Swap-O-Matic: An Automat With Recycling In Mind

The Swap-O-Matic is vending machine built for recycling, not consuming. Instead of feeding money into the machine, you can get an item out of the machine by swapping it for something you don’t need anymore. It’s a great concept with a great retro design, probably influenced by the age of the automat.

[Lina Fenequito] and [Rick Cassidy] built the Swap-O-Matic around the time [Lina] was getting her MFA. The build was in Wired in 2005, but the project has been updated since then and has a new home at LaunchPad in Brooklyn, NY. The first version used a separate computer next to the machine that gave out combinations to locks on the doors. It looks like the new version has been improved with an integrated touchscreen and computer-activated locks leaving [Lina] and [Rick] with a very clean build.

It’s a great idea if you have a relatively homogeneous population with similar interests, so we expect to see some of these popping up at a few hackerspaces. Check out the Swap-O-Matic promo video after the break.


16 thoughts on “Swap-O-Matic: An Automat With Recycling In Mind

  1. Save the earth… no.
    You save the earth by recycling disposable plastic, CCFLs, and the like.

    It’s more like a micro thrift store with just the junk. It also requires trust. People as a whole are untrustworthy.

    It’s just a trendy thing with a retro style that Starbucks and Apple users would use.

    1. Nicely done, but unfortunately I have to agree with the above statement.

      The earth will save itself … once we are all gone. But it doesn’t hurt to try during our process of elimination.

    2. Actualy, its been shown many,many times that the more trust you put in people, the more they live upto it.
      People are actualy more likely to steal from locked boxs then opened ones.

      Theres always a group that will steal either way, but they are not “most people”. The key is to not have products that generaly appeal to the random (minority) criminal.

  2. Recycling items that still have useable life has to be better than recycling for recovering raw maters, but both are good. As portrayed the swap-O-matic does neither, and can’t. No mention how it pays for itself, without making assumptions, or I missed it. In the event it can, and also make some money exchanging what it can, it might have a future and keep crap out of the land fills. Ones person’s crap is another’s fertilizer.

  3. Come on guys, less hate, more love for our hacker brethren. t&p, let’s try to keep our comments constructive in nature, and not just fuel for a flamewar. On topic, I think this is a great idea, and the retro-ness reminded me of the Fallout series. I think this would be a very interesting machine to have popping up, and I would gladly trade in some of my unwanteds.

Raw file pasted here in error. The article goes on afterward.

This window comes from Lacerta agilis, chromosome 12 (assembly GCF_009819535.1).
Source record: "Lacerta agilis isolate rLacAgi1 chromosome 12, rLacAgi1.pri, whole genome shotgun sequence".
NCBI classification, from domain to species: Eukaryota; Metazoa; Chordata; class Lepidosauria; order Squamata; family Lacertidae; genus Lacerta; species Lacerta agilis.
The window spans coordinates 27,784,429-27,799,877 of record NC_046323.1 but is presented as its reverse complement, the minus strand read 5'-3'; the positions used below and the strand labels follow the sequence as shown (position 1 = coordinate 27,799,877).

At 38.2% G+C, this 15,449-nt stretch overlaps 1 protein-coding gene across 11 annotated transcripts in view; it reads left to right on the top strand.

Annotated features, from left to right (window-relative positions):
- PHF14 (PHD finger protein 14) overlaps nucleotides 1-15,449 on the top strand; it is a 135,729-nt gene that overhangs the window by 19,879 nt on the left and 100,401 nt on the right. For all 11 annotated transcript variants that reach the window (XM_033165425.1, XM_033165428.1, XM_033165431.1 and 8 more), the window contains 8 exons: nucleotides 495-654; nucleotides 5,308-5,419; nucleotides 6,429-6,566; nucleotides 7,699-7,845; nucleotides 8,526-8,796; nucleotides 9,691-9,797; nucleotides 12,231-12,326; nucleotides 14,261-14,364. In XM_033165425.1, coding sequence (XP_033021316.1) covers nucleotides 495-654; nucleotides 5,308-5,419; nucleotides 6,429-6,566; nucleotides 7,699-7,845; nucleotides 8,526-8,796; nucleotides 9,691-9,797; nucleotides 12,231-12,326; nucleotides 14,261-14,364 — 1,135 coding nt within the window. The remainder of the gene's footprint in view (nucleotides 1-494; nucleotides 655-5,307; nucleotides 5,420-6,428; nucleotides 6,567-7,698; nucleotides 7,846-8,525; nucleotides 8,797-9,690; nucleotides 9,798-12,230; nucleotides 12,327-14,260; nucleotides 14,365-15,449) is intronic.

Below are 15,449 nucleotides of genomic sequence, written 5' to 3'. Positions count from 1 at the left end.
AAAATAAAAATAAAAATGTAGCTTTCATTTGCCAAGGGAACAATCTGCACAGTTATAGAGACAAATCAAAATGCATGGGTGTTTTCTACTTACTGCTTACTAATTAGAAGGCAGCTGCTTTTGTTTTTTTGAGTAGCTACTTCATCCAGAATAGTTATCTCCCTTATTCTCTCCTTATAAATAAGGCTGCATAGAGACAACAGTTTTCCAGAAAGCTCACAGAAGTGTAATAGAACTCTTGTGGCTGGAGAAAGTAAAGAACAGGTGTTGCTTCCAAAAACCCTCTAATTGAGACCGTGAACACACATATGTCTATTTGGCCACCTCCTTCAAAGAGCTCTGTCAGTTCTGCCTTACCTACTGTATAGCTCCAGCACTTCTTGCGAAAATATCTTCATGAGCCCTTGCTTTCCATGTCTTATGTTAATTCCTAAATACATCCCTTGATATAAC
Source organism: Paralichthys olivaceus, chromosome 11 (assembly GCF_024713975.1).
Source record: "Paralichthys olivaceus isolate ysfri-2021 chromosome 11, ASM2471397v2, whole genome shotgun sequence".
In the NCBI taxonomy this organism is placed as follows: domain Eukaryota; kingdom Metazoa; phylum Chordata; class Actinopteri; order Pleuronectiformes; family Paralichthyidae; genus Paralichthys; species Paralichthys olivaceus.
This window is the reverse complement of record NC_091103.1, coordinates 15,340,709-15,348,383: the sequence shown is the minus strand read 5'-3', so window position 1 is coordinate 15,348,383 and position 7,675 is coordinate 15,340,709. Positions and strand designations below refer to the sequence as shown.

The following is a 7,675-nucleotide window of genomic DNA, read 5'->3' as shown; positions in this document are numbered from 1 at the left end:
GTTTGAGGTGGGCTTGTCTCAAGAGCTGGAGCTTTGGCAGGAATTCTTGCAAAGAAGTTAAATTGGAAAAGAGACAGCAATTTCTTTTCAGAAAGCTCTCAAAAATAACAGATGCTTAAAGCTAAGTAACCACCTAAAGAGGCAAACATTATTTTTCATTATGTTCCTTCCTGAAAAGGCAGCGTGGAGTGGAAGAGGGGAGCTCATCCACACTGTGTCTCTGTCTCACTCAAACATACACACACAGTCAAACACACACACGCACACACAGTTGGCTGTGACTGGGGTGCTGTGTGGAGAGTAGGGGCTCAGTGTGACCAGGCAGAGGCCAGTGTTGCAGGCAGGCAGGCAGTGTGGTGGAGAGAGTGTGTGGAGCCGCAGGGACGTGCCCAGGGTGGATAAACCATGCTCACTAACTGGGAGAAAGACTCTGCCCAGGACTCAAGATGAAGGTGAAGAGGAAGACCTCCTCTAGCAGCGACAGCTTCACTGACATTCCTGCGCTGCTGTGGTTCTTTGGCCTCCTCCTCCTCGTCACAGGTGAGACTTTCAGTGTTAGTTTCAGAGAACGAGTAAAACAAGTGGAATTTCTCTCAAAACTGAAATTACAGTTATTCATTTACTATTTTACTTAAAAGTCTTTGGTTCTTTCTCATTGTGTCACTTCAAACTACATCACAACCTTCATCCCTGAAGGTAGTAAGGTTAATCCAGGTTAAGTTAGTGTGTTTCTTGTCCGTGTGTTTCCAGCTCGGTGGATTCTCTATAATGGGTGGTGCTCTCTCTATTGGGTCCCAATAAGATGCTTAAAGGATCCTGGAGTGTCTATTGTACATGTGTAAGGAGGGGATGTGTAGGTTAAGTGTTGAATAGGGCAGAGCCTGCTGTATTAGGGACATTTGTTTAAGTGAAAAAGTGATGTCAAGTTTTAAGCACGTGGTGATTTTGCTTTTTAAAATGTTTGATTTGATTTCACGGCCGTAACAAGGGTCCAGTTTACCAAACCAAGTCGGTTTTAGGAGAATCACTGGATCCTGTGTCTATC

4. Whats going to happen when someone takes all good stuff and all that’s left is junk. Its going to look like the fridge at by parents house when I was in high school. It should have a notice that has a minimum dollar amount value, or a specific category (electrical, art, toys? I don’t think I would use it for toys – have you seen the garbage at good will.

    1. I thought the same thing as you but then saw the comment above in regard to a hackerspace. It would be awesome if you just put in random machinery/tools/items you don’t want or need anymore in there and since other people in the hackerspace are of the same mind and don’t want to look like a jackass in front of the rest of the group, they will probably stay honest and put in something else when then take. I’m not sure this would work in some sort of big place where people don’t know each other but I would think that it would work in a community where it matters what others think of you.

      1. However no personal information that the public can see is not required to use this. So no group pressure in in play here. Other than being in a public place. Often that’s no promise of self policing, even in small communities.

  5. You need to get a credit when someone takes an item you placed. Otherwise, you can get a credit for placing garbage. The same should be true for swapping. The problem, then, becomes getting your first credit.

    Also, where does the money come from? There’s the initial cost of buying the machine. Then, there will be maintenance costs. It’s not like the proprietor can get 10% of each swap.

    I can only really see this as an open-source hardware project that’s just distributed as plans or sold as a kit.

  6. I imagine if there is any profit to be made it would come from the company selling credits to people who “need a couple extra”.

    Wouldn’t it be epic to have a 3d scan and item recognition database, with a weighing scale to ensure that an item of value was placed inside, and creds given then based on the value of the piece? This could make an awesome lunch machine at work for people who want to mix things up a bit…

  7. I like the idea, it reminds me of the trading posts in the game A Small Favor. The idea of a machine that can buy as well as sell is very interesting, though I’m not sure that we can trust a machine to validate the worth of anything other than energy. Relying on trust and the reputation of an email account is risky, but there’s not much to lose in the experiment. I agree that putting an emphasis on saving the Earth detracts from the appeal, but I’ve certainly seen worse.

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